Wednesday, November 06, 2013

Who Let the I AM In?

Consciousness itself is a mystery; but that it should be so simple, so unified, and yet, dependent upon -- or inclusive of -- so many billions of macro- and micro-processes, is even stranger.

Truly, human subjectivity is either the ultimate or penultimate case of E Pluribus Unum, depending upon whether or not one believes in God. But if one doesn't believe in God, then our self-evident I AM goes from intriguing mystery to annoying impossibility.

Yes, one could say that, just as there can be no inside in the absence of an outside, there can be no object without a subject. The two are complementary. In other words, a thing must have a kind of interior prehension in order to be a thing at all -- otherwise, it's just an indistinct blob. So existence as such implies interiority, because to exist is to exist as an intelligible thing or unit.

Any form of life represents conscious interiority, a bounded area of awareness. But in the case of human beings, this interiority is not just a vague and diffuse, preconscious apprehension of interior wholeness. Rather, it is a highly focused ingathering of interiority that we all fondly refer to as I.

As we've discussed in previous posts, it is as if both the general evolution and individual development of consciousness represent a conquest of dimensionality. This movement is precisely what confers meaning upon time. Otherwise, time is just abstract duration. Watch a child grow (outside and in) and you will intuit time's substance.

The consciousness of, say, a snail, is of surfaces only. Thus, it exists in a kind of quasi-timeless two-dimensional space: forward, toward what facilitates life, and backward, away from what doesn't.

But anyone with a dog or cat can "see" that they live in a more expansive space. For example, they listen for and interpret far off sounds, and are at the center of a rich olfactory matrix we can scarcely imagine. But more importantly, they are tuned into their human masters, which itself expands the intersubjective space in which they live and move.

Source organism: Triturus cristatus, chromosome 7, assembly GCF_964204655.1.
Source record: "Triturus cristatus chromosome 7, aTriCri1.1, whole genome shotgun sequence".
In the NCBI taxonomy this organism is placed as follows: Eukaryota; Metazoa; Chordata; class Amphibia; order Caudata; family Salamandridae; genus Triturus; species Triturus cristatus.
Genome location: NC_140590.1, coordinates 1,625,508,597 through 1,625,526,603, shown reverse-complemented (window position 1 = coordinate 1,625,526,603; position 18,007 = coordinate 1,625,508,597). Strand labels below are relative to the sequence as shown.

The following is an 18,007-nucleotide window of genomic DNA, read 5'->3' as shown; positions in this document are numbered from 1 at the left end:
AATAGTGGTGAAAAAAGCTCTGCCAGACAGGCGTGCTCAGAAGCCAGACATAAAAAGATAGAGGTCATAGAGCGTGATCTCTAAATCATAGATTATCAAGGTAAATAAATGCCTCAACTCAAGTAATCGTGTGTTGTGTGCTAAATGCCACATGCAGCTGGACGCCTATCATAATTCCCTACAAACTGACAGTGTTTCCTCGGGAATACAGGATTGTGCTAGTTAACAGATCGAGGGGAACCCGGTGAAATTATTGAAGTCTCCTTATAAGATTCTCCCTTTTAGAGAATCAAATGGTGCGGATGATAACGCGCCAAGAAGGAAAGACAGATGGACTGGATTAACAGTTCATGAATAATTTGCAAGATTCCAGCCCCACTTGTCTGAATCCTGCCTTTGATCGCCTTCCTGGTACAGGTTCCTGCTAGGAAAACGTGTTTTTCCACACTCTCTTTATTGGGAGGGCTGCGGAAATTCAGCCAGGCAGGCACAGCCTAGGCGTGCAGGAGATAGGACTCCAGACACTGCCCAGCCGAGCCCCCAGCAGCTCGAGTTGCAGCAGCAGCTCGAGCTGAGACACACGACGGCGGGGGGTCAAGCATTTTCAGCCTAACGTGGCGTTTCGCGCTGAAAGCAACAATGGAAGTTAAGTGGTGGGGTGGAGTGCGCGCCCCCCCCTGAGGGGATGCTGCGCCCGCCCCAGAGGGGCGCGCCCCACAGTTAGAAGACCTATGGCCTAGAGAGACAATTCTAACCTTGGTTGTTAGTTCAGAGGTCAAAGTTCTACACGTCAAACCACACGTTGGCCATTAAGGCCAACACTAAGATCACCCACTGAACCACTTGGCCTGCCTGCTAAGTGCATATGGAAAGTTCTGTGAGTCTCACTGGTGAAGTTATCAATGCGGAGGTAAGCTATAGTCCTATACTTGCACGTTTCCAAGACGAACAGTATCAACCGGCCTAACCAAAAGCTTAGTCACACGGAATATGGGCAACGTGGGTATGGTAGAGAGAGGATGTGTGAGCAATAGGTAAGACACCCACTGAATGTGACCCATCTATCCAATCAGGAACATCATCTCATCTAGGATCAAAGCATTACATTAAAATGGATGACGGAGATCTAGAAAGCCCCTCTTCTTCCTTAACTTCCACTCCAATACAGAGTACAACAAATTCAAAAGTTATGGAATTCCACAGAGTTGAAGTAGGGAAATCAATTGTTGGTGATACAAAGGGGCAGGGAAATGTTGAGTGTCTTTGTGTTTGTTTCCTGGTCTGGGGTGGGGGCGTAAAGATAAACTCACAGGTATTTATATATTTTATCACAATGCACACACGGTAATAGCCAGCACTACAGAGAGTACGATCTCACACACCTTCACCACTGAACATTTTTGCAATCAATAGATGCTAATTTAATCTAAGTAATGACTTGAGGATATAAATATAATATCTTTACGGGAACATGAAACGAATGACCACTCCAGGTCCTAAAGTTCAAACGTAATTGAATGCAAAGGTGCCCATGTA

Now think about the hyperdimensional space in which human beings live. It includes not only our personal past, but the past of the entire species, depending upon how much history one knows. It extends outward, to the farthest horizon of the celestial lightstream, and backward, to the very genesis of this whole cosmic affair. It reaches into humans and other animals via empathy, and deep into oneself via introspection. And some say it can extend so far -- via mystical experience -- that it may know the cosmic Subject, the great I AM from which our own little spark of interiority is derived.

Until hitting page 197 of The Experience of God, I thought I was alone in the bewilderness on this subject. Alert readers will recall a passage on p. 49 of The Book for which the blog is named, where it is written:

"Without the principle of wholeness woven into the very fabric of the universe, it would be impossible for true wholeness to later emerge at the levels of life and mind. The integrated wholeness we see in a living organism discloses a fundamental principle that is absolutely intrinsic to the universe."

Likewise -- and here's the important part -- the transcendental unity of our own subjectivity, "the ordered whole we all effortlessly refer to as 'I,' is another accurate intuition of the wholeness of nature." In the absence of this principle, "there is simply no explanation as to how the billions of individual cellular processes taking place in your brain and body so neatly resolve themselves into the simple, transcendent and unitive experience called 'I.'"

Multi-undisciplinarian that I am, I have a tendency to make a point and quickly move on. It's not just that I get bored easily, but that the Adventure of Consciousness must continue on, in, and up. No looking back!

But Hart spends a few pages expanding upon this notion of the unity of consciousness, agreeing that it ultimately converges upon -- I would say returns to -- God.

"Consciousness is, in its subjectivity, one and indivisible," writes Hart. Yes, there is diversity -- even inconceivable diversity -- "but in order for there to be such a thing as representation, or reason, or conceptual connections, or coherent experience, or subjectivity, or even the experience of confusion, there must be a single unified presence of consciousness to itself, a single point of perspective that is, so to speak, a vanishing point, without extension or parts, subsisting in its own simplicity."